Note 7 has been amended to clarify that the Executive may make enquiries about the independence of the acquirer of the voting rights before granting a waiver and after the completion of the placing and top-up transaction. If an acquirer of voting rights is found to have acted in concert with the vendor of such voting rights, any waiver which has been granted will normally be invalidated: according to the Conclusions, such a waiver would only be allowed to remain valid if the circumstances were exceptional. If a previously granted waiver is invalidated, the Executive is entitled to take appropriate action including possibly requiring a general offer to be made in accordance with the requirements of Rule 26.
Timing Of Payment For Acceptances
Rule 20.1 has been amended to provide that offerors must pay for shares for which offers have been accepted as follows:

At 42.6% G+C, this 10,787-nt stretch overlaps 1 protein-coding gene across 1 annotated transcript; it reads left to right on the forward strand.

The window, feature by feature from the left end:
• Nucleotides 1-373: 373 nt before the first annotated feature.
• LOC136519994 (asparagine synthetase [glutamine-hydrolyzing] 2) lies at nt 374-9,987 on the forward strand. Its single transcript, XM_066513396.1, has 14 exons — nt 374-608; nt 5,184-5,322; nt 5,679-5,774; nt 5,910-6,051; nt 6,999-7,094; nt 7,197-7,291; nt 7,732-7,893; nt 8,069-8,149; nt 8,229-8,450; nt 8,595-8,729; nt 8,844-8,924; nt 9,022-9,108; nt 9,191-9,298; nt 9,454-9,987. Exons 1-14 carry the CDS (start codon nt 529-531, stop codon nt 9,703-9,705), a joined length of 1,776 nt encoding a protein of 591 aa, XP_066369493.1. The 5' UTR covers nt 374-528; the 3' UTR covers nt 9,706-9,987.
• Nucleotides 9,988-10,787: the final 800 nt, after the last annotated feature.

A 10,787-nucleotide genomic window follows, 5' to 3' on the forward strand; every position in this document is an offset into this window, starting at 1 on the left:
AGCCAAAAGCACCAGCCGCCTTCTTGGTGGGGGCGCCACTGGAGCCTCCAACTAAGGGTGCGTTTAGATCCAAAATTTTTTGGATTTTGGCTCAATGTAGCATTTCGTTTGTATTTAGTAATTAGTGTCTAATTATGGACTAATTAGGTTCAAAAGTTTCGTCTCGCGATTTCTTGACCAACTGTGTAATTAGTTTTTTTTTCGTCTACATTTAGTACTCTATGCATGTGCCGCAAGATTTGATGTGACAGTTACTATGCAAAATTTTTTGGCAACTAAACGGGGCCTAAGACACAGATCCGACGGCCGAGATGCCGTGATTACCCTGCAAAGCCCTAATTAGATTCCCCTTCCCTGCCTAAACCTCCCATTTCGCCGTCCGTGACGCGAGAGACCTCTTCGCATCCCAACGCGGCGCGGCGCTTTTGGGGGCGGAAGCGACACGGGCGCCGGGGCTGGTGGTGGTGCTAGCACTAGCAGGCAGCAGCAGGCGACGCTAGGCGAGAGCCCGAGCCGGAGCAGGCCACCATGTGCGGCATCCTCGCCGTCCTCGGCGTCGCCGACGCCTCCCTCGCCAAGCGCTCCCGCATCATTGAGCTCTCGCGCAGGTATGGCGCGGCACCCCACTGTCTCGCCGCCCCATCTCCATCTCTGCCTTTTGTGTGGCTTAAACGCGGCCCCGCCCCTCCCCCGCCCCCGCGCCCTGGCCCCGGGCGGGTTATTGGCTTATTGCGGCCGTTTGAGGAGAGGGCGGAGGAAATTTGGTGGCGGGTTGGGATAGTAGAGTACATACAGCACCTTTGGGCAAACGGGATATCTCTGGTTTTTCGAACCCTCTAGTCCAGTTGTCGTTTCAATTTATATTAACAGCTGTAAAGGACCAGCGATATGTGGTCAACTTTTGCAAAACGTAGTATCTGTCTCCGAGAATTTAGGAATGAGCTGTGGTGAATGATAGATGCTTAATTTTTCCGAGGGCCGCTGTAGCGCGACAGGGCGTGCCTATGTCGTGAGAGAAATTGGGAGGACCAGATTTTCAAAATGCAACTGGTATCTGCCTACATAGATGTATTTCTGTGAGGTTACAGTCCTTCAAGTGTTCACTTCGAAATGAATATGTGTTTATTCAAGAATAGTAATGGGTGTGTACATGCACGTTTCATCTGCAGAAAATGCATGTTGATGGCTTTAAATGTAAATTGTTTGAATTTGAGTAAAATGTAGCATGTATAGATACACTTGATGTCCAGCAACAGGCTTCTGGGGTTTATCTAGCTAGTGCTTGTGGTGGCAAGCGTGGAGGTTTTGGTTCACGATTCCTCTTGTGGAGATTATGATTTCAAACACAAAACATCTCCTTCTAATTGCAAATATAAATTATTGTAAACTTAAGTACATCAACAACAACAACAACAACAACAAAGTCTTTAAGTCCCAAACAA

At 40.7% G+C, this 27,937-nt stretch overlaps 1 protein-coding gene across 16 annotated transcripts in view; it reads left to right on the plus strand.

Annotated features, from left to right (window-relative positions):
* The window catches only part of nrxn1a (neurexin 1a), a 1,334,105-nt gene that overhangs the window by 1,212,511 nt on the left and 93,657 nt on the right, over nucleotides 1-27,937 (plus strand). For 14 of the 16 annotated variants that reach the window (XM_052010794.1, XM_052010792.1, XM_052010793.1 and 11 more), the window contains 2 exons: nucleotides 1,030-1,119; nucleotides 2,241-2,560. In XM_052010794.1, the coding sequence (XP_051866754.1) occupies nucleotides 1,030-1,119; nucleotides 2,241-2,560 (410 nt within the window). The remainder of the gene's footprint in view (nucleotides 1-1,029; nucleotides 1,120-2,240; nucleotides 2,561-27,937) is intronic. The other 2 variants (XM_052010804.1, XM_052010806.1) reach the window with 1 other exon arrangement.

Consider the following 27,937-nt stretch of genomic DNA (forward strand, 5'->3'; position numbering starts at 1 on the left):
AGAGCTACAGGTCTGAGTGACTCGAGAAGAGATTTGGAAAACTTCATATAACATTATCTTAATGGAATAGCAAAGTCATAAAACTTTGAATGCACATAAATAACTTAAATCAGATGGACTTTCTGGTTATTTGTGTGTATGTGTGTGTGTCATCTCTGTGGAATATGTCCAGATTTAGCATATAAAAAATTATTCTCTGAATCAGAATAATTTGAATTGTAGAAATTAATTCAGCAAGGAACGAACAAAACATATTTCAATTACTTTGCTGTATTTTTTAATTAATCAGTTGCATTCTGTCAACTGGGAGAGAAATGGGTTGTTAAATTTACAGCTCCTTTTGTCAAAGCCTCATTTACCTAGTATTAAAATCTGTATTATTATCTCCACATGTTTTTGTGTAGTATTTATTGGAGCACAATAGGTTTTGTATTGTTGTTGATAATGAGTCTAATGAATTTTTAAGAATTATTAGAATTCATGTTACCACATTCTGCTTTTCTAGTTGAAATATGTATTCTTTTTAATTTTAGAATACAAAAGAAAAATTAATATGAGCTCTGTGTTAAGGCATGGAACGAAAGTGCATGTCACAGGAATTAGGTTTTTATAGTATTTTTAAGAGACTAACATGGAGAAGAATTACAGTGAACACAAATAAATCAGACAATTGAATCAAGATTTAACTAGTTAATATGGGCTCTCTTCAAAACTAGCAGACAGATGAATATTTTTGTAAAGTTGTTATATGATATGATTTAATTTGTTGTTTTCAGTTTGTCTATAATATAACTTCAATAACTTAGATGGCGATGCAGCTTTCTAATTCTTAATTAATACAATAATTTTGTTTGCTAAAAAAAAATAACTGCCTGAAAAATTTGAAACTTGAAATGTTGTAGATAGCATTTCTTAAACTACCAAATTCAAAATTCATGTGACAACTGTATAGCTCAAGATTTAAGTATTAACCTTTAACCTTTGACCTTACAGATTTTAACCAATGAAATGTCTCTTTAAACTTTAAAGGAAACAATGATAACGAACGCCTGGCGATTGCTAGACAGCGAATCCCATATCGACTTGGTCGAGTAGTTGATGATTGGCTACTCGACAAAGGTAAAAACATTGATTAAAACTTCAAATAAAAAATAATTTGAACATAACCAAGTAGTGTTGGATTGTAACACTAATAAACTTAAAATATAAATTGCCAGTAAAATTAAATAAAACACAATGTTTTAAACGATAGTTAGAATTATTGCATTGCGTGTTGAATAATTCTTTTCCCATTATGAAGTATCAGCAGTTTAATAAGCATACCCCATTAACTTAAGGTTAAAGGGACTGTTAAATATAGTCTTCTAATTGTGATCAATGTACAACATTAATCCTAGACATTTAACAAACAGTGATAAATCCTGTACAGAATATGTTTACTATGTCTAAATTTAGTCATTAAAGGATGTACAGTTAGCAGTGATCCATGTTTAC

In the case of a general conditional offer, payment must be made as soon as possible but in any event within 7 business days following the later of:
the date on which the offer becomes, or is declared, unconditional; and
the date of receipt of a duly completed acceptance.
In the case of a general offer which is unconditional from the outset, payment must be made within 7 business days following the receipt of duly completed acceptances.
In the case of a partial offer, payment must be made as soon as possible, but in any event within 7 business days following the close of the partial offer.
A "business day" is defined in the Takeovers Code as a day on which the Stock Exchange is open for the transaction of business. Previously, payment was required within 10 days which in accordance with market practice was calculated in calendar days.
The amendments were made in response to the concern raised by the Federation of Share Registrars Limited that when any part of the previous 10-day payment period coincides with Hong Kong public holidays (in particular Chinese New Year, Easter and Christmas), the processing time before payment cheques must be despatched is shortened significantly which gave rise to practical problems.
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Charltons - Hong Kong Law Newsletter - Issue 149 - 27 March 2012